The quest for the perfect baby: Why do Israeli women seek prenatal genetic testing?

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Since the mid-1990s, the Israeli medical scene has witnessed a real boom in elective prenatal testing for inherited diseases that has spread beyond risk groups to the general Jewish population, especially of Ashkenazi (European) origin. This study tried to identify key social influences involved in the growing range and prevalence of prenatal genetic tests as they emerged from women's own perspective. Twenty-seven women having blood tests for genetic mutations were interviewed at two types of genetic clinics, and re-interviewed after getting test results. The names of 23 women who chose not to have elective tests were obtained from testers, and these non-testers were interviewed for comparison. Women's accounts suggest that elective genetic testing is more acceptable, if not normative, among educated middle class Ashkenazi women, and is more often questioned and refused by lower class Mizrahi women, as well as religious women of any ethnic origin. The key forces that drive women's choice of prenatal genetic diagnosis include the fear of having a sick and/or socially unfit child in an unsupportive environment; strong endorsement of testing by gynaecologists; popular and professional discourse on the common Ashkenazi mutations causing genetic anxiety in this ethnic group (i.e. apprehension of multiple known and unknown dangers hidden in its genetic makeup); and the emerging social pressure for comprehensive prenatal screening as an indispensable part of good motherhood. Many women described the experience of testing as frustrating because of the long wait for results and difficulty of their interpretation and subsequent decision-making. Women who rejected elective tests explained their decision by moral/religious objections to abortion and/or eugenic aspects of prenatal screening, as well as by prohibitive costs and poor understanding of the tests' meaning and implications. Yet, few informants voiced objections to the excessive medicalisation of pregnancy as such; ethno-national motives of reproductive decisions were also uncommon in this group. More critical reflection is clearly needed from both providers and users of elective genetic screening before the more widespread uptake of this practice.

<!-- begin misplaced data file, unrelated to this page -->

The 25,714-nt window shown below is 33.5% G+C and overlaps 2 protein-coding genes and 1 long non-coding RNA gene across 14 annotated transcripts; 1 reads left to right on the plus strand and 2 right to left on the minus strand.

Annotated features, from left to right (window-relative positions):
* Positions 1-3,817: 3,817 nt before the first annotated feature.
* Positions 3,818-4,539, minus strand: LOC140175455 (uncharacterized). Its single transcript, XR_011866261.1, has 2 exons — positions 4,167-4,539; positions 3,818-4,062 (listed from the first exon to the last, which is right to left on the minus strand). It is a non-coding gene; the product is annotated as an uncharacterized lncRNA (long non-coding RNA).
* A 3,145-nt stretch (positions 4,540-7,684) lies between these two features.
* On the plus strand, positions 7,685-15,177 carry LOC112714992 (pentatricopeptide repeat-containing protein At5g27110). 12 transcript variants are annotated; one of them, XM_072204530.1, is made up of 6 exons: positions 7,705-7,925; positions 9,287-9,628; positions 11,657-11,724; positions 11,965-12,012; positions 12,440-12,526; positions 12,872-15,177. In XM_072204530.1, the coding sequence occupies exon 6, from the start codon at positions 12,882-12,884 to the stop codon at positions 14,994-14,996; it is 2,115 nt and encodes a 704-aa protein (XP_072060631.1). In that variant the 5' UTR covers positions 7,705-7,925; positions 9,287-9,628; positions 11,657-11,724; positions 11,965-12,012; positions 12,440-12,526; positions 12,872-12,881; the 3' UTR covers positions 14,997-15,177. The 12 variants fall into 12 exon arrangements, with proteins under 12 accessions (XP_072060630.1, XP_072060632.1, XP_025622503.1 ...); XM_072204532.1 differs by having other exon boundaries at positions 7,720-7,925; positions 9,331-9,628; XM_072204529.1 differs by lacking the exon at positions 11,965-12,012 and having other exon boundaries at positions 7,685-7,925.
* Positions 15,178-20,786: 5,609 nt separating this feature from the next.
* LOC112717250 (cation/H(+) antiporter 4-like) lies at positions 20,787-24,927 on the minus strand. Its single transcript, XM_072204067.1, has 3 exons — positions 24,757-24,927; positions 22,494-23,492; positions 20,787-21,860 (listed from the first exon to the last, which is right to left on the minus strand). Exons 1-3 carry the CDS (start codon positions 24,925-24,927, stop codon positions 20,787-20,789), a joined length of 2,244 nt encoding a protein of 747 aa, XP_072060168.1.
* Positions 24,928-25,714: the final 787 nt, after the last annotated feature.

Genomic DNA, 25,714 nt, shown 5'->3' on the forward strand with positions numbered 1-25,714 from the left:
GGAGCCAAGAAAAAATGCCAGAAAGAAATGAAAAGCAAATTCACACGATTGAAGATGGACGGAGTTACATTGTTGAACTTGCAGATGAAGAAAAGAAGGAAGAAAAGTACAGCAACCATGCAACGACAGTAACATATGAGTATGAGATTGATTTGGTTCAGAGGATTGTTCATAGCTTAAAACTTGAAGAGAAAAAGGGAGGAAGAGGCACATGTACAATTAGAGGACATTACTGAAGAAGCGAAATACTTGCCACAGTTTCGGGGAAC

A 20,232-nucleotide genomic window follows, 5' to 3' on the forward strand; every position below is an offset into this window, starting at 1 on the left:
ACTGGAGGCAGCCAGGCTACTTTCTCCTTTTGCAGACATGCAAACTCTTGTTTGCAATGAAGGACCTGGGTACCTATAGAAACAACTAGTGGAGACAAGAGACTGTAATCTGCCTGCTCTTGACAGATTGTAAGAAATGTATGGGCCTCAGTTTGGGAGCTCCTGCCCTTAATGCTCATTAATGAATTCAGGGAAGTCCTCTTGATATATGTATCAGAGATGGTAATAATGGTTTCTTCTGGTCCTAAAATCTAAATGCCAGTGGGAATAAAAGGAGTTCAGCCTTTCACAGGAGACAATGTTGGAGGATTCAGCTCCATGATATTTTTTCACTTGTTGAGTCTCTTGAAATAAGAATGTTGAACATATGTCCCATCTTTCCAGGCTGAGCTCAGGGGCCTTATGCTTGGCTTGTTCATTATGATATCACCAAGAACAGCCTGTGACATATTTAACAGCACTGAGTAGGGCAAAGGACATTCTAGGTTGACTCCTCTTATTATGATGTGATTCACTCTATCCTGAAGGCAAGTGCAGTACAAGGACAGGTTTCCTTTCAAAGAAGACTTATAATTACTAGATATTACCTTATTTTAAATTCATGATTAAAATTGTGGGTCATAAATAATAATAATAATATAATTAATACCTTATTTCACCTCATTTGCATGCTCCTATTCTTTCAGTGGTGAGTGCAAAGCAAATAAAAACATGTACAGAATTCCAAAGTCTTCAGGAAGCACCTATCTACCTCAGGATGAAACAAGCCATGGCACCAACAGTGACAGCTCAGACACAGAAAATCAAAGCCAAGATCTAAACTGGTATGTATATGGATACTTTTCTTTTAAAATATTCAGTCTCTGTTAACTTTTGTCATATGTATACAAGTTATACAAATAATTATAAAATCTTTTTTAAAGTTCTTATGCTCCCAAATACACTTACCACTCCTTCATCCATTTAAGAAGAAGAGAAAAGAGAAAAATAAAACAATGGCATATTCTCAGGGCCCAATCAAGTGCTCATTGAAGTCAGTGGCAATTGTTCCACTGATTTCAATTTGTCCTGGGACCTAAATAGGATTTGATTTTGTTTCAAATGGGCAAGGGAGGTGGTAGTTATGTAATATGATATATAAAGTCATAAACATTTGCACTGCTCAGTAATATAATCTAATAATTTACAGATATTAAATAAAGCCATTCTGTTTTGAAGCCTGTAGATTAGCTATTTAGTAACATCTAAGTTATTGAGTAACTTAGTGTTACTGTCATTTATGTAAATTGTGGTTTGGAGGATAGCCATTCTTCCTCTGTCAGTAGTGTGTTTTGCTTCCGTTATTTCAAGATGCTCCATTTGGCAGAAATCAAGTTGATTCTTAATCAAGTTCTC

Original languageEnglish
Pages (from-to)21-53
Number of pages33
JournalSociology of Health and Illness
Issue number1
StatePublished - Jan 2006


  • Israel
  • Medicalisation of pregnancy
  • Prenatal genetic screening


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